Academic | Essay Contest
Rendered Inhumane: Anonymity and The War of the Worlds
H. G. Wells' The War of the Worlds is not easily classified: it is a compelling adventure, an incisive and socially conscious speculation, a love letter to scientific knowledge and human capacity for survival, an influential progenitor of the sci-fi genre. It is also a horror novel. The particular horror of The War of the Worlds lies not necessarily in its gory details, the sophisticated killing-machines and blood-sucking aliens, but in its deepest-rooted, all-encompassing themeits stark depiction of the human's animal nature. To this end, Wells refuses to name all but a handful of his characters, as if to underscore their interchangeability and insignificance in a brutal world.
Over the course of The War of the Worlds, Wells deprives his characters, and their world, of nearly any vestige of what we might refer to as "humanity." They are starving, hunted down, willing to sacrifice empathy and dignity in a last-ditch quest for survival. Their stately houses are reduced to ruins, and their earthly hierarchies become meaninglessthe protagonist witnesses a "stout, ruddy, middle-aged man," "a man of considerable consequence," drained of blood by hungry extraterrestrials. Even that great characteristic which we so often claim makes us and only us human, the possession of logic and rational thought, is destroyed, as evidenced in the curate's mad rambling prayer or the artillery-man's grandiose post-apocalyptic fantasy. It is no coincidence that a motif of cattle recurs throughout the bookin the comparison of the Martians' tripods to milking-stools, the artillery-man's reference to a "thundering ox," and the suggestion that the Martians paid as much attention to human surrender attempts as "we should of the lowing of a cow," among other references. Whether by implying likeness between humans and cattle, or simply by setting them in contrast to a more intelligent life formthe aliens are literally walking brains, gifted with exceptional thought and ability and devoid of sex drives or apparent emotionWells makes it clear that any trigger has the potential to reduce humans to what he might call their naturally animalistic states. To that end, Wells leaves his story's major players, and most of the characters around them, nameless. It is perhaps worth noting that the few characters who are dignified with names appear and disappear in the first few days of Martian invasion. Stent, Ogilvy and Henderson, though no more defined characters than anyone else in this plot-driven novel, are all named numerous times; they are quickly slaughtered by the aliens' heat ray. They are also intellectuals, out of place in the earthy scavenging world left by the Martians, and their destruction is perhaps symbolic of the invasion's devastating impact upon humanity.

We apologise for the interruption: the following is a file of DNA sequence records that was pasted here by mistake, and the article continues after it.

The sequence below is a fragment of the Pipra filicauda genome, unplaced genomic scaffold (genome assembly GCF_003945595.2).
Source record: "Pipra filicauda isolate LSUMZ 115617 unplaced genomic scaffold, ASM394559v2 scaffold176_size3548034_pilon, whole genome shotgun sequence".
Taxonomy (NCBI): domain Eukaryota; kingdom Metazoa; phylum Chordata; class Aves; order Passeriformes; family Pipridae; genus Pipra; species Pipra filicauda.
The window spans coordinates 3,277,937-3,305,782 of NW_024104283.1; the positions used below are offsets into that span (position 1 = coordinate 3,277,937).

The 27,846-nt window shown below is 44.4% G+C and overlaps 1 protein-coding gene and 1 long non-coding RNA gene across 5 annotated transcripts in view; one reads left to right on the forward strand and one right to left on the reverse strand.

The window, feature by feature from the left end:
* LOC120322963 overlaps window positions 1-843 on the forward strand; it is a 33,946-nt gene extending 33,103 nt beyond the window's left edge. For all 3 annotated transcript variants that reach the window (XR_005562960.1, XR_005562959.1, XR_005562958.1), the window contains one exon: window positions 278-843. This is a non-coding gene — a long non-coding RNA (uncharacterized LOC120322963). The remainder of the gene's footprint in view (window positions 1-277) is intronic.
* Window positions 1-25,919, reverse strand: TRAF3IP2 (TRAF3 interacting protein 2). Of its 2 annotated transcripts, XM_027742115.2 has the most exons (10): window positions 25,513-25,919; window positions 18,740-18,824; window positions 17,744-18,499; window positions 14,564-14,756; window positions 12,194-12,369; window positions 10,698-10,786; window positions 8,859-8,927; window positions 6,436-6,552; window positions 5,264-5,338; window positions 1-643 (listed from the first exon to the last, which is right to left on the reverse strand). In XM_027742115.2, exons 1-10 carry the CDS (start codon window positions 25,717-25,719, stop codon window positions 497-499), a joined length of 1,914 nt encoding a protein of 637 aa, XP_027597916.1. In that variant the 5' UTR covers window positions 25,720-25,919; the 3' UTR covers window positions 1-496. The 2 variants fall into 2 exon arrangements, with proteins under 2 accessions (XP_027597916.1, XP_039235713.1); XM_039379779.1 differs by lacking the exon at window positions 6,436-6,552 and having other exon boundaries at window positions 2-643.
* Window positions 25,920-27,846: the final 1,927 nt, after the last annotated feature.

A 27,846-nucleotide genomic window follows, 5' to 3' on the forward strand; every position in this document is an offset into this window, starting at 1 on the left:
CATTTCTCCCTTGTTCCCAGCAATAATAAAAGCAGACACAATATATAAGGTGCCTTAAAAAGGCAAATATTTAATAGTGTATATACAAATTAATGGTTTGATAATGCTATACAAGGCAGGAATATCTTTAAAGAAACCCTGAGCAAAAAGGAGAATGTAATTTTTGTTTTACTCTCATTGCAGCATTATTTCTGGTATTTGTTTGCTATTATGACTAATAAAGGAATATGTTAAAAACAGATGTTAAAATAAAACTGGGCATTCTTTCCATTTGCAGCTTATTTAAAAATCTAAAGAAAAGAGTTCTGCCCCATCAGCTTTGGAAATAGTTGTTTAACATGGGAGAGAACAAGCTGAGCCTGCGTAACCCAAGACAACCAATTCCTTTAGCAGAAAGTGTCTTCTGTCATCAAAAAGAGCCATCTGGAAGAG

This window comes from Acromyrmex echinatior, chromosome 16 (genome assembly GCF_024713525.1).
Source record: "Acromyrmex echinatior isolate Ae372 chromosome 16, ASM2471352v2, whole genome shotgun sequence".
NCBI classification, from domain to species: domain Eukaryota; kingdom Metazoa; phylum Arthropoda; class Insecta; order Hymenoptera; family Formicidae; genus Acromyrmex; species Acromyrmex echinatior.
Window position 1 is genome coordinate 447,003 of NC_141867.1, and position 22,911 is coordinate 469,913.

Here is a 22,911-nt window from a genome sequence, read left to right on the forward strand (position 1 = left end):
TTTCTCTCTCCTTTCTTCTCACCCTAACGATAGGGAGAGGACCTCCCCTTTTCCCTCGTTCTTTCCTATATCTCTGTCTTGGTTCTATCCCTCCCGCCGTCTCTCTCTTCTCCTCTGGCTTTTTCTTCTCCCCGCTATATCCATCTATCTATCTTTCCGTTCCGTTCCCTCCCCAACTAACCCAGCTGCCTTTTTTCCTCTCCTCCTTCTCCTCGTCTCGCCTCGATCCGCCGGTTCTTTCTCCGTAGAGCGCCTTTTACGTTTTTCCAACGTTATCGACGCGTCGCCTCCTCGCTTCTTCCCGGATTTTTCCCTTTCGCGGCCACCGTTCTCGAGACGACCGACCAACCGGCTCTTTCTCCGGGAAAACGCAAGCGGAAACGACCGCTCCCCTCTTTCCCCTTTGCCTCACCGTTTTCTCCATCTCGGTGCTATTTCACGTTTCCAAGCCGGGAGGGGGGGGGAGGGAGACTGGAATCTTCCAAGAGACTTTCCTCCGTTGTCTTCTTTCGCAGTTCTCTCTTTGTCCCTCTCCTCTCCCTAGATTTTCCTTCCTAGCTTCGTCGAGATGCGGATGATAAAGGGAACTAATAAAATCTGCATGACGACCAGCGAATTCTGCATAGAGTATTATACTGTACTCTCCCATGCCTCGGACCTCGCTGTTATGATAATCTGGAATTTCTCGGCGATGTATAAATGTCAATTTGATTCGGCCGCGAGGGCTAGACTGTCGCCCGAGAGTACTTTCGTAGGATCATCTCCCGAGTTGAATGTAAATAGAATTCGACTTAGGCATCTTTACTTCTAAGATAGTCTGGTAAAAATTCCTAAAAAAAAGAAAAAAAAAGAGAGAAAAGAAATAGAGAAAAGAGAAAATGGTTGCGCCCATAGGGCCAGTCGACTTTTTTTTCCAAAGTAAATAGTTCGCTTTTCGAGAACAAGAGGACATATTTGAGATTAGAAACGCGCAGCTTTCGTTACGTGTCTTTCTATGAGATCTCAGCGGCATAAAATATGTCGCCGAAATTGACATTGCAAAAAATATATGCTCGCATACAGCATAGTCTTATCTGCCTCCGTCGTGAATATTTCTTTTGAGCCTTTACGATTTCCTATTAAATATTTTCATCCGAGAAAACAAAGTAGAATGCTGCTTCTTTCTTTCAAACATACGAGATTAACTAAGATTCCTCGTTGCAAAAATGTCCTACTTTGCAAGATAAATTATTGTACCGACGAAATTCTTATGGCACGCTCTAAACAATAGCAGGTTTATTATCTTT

Yet, beyond its reflection of The War of the Worlds's theme, Wells's insistence upon character anonymity has another chilling effect. In his famous radio broadcast of The War of the Worlds, Orson Welles, speaking to an American audience, moved the novel's events from London and its environs to New York and New Jersey; George Pal chose to visit extraterrestrial terrors on Los Angeles for a Hollywood remake. These experienced storytellers were aware that any story has more of an impact on its audience if its characters are immediately relatableif that audience is convinced that the same thing could happen to them. Like the setting of The War of the Worlds, placed in England by an English author for the benefit of comfortable English readers, the namelessness of its characters allows readers to literally insert themselves in the place of the novel's various and sundry victims. When our hero is buried under the debris of an alien cylinder's landing, or his wife abandoned in the wreckage of their home, we are keenly aware that we, too, could find ourselves in their places.
So it is perhaps self-explanatory that this ingenious literary device, the literal stripping-away of characters' human identities, enhances the emotional impact of Wells's novel. Our identities as peoplewith names, personalities, defining characteristicsare integral to our own ideas of humanity, and when Wells throws away those trappings of humanity he underscores its frailty as a concept. The War of the Worlds is one of the greatest works of horror fiction ever penned, one of the richest in its capacity to frighten us; its power lies in its ability to reduce its characters to ciphers and beasts, and in its willingness to show us that we, too, could be reduced.
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